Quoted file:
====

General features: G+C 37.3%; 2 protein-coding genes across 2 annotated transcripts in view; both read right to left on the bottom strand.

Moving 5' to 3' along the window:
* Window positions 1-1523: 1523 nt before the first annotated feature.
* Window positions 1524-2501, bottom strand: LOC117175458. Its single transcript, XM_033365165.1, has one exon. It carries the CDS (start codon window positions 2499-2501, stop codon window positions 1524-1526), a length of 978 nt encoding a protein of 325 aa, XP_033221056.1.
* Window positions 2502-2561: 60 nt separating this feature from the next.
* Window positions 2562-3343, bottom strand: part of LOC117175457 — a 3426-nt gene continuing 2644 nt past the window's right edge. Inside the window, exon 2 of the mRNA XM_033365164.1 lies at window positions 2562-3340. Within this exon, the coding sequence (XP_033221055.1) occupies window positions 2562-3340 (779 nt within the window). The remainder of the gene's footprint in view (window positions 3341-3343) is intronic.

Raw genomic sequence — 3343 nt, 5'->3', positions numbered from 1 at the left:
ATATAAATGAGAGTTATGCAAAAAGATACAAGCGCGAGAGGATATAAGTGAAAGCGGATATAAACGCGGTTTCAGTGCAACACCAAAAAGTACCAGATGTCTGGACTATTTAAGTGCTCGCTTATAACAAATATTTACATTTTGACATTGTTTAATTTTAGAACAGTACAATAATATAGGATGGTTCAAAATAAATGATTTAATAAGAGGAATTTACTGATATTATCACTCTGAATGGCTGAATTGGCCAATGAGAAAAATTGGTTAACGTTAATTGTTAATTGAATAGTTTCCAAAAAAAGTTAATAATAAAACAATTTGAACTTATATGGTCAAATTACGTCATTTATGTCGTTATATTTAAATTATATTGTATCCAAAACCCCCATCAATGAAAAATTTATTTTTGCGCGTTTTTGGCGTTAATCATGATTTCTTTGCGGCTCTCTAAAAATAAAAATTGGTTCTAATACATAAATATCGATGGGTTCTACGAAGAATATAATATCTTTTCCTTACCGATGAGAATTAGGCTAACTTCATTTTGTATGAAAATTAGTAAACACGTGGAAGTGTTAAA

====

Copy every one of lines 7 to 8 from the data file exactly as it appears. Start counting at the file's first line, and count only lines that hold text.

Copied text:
Raw genomic sequence — 3343 nt, 5'->3', positions numbered from 1 at the left:
ATATAAATGAGAGTTATGCAAAAAGATACAAGCGCGAGAGGATATAAGTGAAAGCGGATATAAACGCGGTTTCAGTGCAACACCAAAAAGTACCAGATGTCTGGACTATTTAAGTGCTCGCTTATAACAAATATTTACATTTTGACATTGTTTAATTTTAGAACAGTACAATAATATAGGATGGTTCAAAATAAATGATTTAATAAGAGGAATTTACTGATATTATCACTCTGAATGGCTGAATTGGCCAATGAGAAAAATTGGTTAACGTTAATTGTTAATTGAATAGTTTCCAAAAAAAGTTAATAATAAAACAATTTGAACTTATATGGTCAAATTACGTCATTTATGTCGTTATATTTAAATTATATTGTATCCAAAACCCCCATCAATGAAAAATTTATTTTTGCGCGTTTTTGGCGTTAATCATGATTTCTTTGCGGCTCTCTAAAAATAAAAATTGGTTCTAATACATAAATATCGATGGGTTCTACGAAGAATATAATATCTTTTCCTTACCGATGAGAATTAGGCTAACTTCATTTTGTATGAAAATTAGTAAACACGTGGAAGTGTTAAA